Well, I guess it’s that time again. A time for my formal teaching observation. A time for high-stress and a time for high-stakes. After all these years and countless observations, I still get nervous and I still question myself. Why? Why must I do this to myself?
Formal observations, in my opinion, are the worst. You know that feeling as soon as you see your administrator come into your classroom, laptop in hand, and trying to navigate amongst a sea of children, settling down in a child’s chair where they look quite out of place and even more uncomfortable. It’s the same feeling you get when your stomach drops on a rollercoaster. You expect it but don’t expect it. Now it’s time to take a deep breath, center yourself, and begin the lesson.
“Ok students, today we will…by the end of the lesson you will be able to…” I begin to read the smart goal for the lesson. I make sure to repeat myself so that my principal knows I stated the lesson’s objective. Do I normally do that on the day-day? Yes and no, I guess not in the theatrical way I do during observations. What a total waste of 3 minutes. As I continue to talk, my voice gets louder and louder. It’s as if I am trying to speak English to a non-native speaker. No respect for volume and adding crazy gesticulation. Again, why am I doing this?!? My face feels hot and red. My cheeks are permanently stained pink; I feel flushed. As I continue, I begin marching around the room checking in and checking out. I know I am going to hit my step count for that day. I feel manic and need to hit every single point and need to speak to every single student. Do I do this on the regular? Well, I have been teaching almost 15 years, so what do you think the answer is? Absolutely not! Burnout is a real thing and meeting each child for each workshop is almost unattainable, but don’t worry on this day I will. It’s the formal observation, right? Everything becomes a blur, like mixing all the primary colors together until they turn brown. Nothing stands out, nothing is visible. Once the principal shimmies out of that teeny tiny chair, they give a way, and head out the door. Then, I literally go to my desk put my head down and breathe. There could be a fire behind me, explosions going off, and kids hanging out the window, but I don’t care. I am too tired. I am too drained. I feel like I had just ran a marathon. The rest of the day is shot and I have nothing left to give. At least I’m off the rollercoaster and am sitting in the station. I can finally breathe again.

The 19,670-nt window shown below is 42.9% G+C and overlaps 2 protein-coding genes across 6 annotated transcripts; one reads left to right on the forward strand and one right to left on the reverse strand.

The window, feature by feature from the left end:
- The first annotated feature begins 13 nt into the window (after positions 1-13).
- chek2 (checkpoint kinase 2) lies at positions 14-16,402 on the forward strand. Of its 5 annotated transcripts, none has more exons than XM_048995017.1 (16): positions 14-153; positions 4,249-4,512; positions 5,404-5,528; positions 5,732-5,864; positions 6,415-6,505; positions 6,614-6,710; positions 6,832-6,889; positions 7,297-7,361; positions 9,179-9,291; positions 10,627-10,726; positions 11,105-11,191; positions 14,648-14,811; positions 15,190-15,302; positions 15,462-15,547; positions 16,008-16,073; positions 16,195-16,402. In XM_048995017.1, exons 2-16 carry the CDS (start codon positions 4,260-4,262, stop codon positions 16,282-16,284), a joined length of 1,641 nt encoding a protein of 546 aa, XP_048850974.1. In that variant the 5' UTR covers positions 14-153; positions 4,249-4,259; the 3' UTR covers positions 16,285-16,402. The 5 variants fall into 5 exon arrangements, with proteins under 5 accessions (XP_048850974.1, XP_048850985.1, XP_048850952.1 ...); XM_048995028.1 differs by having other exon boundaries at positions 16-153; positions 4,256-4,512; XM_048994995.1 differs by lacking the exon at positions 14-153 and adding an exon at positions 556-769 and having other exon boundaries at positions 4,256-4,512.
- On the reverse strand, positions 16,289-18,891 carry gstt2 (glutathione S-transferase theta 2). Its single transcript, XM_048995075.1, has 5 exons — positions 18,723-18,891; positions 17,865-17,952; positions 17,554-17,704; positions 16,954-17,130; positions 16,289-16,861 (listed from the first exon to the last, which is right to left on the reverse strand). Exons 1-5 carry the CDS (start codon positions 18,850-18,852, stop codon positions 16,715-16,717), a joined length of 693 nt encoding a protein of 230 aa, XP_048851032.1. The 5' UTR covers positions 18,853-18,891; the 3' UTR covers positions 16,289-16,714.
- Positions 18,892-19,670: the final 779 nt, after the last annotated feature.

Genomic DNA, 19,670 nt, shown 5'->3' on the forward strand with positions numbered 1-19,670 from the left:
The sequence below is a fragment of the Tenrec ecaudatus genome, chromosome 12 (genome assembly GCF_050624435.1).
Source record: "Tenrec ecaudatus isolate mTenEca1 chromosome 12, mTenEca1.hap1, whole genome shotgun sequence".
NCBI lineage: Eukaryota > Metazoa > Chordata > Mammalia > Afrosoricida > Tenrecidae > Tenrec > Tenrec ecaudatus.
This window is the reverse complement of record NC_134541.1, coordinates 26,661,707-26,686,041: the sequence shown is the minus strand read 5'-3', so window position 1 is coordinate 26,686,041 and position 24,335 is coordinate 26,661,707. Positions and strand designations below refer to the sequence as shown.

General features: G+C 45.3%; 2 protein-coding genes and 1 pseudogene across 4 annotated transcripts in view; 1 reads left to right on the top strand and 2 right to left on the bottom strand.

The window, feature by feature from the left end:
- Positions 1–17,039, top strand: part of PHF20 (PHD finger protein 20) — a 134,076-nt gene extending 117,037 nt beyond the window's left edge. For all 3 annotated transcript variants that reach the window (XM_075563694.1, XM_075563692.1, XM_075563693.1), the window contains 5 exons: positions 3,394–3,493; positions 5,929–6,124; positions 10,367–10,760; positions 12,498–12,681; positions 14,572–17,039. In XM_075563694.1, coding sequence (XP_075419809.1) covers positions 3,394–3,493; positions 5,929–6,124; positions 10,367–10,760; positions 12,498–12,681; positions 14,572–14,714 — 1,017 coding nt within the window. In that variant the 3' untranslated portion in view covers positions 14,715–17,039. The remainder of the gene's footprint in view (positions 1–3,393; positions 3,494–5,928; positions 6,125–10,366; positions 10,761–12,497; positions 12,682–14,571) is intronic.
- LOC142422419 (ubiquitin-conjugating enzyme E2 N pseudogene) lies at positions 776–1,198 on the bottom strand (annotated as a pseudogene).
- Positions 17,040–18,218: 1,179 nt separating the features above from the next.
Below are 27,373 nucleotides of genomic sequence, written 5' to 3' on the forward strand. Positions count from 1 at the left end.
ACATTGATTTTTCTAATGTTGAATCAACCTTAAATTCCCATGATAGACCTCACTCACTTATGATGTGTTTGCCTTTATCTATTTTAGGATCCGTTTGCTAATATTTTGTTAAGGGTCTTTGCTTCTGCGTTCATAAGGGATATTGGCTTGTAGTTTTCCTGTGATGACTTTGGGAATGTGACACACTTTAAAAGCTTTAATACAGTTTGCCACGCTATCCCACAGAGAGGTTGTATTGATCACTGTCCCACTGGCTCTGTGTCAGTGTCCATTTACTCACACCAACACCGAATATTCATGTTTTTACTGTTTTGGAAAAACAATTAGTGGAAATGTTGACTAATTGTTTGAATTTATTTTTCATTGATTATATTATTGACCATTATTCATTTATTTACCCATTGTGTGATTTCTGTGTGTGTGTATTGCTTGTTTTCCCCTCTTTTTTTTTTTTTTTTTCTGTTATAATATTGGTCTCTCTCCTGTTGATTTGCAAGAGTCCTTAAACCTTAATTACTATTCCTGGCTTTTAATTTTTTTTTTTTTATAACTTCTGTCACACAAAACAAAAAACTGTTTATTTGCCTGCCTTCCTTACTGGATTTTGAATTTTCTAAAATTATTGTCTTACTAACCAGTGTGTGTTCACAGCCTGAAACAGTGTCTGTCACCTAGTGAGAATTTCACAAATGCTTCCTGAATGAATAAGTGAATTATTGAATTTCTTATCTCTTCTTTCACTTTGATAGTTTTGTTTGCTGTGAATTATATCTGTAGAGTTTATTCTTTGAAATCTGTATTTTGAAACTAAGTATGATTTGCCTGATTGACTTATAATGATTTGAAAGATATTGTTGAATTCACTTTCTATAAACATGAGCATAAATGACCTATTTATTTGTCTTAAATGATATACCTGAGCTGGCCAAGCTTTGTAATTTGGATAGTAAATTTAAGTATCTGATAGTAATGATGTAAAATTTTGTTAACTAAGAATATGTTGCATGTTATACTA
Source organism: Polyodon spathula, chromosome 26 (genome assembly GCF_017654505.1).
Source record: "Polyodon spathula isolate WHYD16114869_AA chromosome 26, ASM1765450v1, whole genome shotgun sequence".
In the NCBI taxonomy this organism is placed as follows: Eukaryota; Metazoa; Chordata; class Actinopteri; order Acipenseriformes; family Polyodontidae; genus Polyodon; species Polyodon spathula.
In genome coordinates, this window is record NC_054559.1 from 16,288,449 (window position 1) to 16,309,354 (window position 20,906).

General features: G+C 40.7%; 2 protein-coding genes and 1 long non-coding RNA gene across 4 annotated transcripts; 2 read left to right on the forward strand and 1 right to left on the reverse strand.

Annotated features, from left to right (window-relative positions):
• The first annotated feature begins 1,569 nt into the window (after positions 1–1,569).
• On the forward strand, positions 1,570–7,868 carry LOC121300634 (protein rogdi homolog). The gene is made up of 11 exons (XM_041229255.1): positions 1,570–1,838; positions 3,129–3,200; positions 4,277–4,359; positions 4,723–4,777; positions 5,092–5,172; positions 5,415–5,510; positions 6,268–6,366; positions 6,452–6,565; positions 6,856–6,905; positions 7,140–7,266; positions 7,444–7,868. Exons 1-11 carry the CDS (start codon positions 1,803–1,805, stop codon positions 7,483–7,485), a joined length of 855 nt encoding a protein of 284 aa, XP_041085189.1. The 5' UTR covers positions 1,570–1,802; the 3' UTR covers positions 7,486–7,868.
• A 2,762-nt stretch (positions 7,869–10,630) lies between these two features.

In sum, a formal observation is like using the fine crystal stemware you have tucked away at home, but you maybe use it once a year It looks nice and it’s pleasing to the eye, but there’s no real utility. Actual teaching is like your everyday mugs, dishes, and the like. They’ve got chips, cracks, and stains. They’ve been through the ringer, but you use them faithfully. Maybe one day we can figure out how to make these observations less than contrite. For now, here we freaking go. Buckle up, folks.